In this video course I show you how to build three popular games using the latest game development library for JavaScript called Kaboom.js.

This course is exciting for two reasons:

First of all, I am going to be introducing a new technology designed especially for game development in JavaScript.

And second, I am going to be using this technology to walk you through how to create some classic games like Super Mario Bros, Zelda, and Space Invaders, step by step.

What is Kaboom.js?

So before we get to all that, let’s start with the first reason that this course is exciting – the new technology.

Kaboom.js is a JavaScript library that helps you make games fast. We are going to be using this library to simplify creating scenes, adding layers, creating sprites, dealing with actions and collisions, adding key events, debugging and much more.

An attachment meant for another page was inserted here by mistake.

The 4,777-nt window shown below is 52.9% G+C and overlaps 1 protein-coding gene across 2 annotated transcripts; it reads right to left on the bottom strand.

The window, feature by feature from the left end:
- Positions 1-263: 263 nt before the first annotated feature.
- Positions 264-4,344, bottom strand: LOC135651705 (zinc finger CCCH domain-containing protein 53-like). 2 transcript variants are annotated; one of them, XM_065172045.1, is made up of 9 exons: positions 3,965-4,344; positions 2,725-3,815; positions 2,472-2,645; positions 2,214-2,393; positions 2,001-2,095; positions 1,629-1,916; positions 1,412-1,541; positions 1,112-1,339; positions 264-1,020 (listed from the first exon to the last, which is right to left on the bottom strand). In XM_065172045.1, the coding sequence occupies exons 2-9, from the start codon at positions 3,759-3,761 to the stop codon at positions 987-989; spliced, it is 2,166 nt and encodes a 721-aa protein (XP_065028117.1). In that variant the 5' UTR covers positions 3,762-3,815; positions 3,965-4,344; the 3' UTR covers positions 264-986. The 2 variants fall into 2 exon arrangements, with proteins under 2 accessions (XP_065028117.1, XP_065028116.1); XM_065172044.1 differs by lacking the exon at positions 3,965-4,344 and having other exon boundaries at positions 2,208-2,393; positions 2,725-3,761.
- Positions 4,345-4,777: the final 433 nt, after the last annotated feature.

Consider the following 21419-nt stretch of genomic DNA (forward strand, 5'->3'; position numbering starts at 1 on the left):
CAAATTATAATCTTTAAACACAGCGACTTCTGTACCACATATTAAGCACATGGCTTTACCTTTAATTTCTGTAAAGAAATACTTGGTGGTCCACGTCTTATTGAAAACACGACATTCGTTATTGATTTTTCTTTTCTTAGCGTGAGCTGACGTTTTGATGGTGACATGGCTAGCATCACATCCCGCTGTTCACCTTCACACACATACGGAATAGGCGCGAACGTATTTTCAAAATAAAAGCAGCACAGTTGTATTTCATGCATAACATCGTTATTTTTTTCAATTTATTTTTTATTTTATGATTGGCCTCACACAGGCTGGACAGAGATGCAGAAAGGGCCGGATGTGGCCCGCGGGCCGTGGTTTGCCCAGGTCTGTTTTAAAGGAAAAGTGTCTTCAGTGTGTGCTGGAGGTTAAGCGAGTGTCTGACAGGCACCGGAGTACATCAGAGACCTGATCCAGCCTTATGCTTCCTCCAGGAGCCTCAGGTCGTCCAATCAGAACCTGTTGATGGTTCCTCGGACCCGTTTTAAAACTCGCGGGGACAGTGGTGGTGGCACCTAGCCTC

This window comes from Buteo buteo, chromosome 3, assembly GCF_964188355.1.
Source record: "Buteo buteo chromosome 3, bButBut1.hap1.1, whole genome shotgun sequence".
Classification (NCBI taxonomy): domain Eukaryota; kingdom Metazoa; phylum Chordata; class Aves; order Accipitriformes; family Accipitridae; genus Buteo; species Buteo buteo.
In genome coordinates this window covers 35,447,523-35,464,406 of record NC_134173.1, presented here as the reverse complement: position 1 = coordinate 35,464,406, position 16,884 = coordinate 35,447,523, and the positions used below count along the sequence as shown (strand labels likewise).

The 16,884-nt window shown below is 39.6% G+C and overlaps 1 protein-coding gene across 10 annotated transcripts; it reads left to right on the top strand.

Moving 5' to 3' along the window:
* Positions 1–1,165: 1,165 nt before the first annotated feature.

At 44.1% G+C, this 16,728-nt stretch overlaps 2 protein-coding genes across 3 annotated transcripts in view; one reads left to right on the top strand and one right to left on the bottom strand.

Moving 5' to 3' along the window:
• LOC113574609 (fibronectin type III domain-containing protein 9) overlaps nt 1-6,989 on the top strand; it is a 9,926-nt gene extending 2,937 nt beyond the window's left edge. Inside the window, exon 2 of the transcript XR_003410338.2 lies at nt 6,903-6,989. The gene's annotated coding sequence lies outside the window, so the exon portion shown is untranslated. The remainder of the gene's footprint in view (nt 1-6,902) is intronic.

This simplicity allows you to get into the world of game development at a low barrier of entry. It also gets you coding without being disheartened after trying to wade through pages and pages of documentation – which is common in the game development process we see today.


What We Will Be Covering in this Course

In this course I will show you how to code a generic game using the Kaboom.js methods in a pre-configured environment. We will then move onto creating a game of Space Invaders, followed by Super Mario Bros, in the same pre-configured environment.

After we finish both of these games, we will be building Zelda completely from scratch. We will end with a section about where you can share your games with one another, as well as how to use Kaboom.js in VS Code.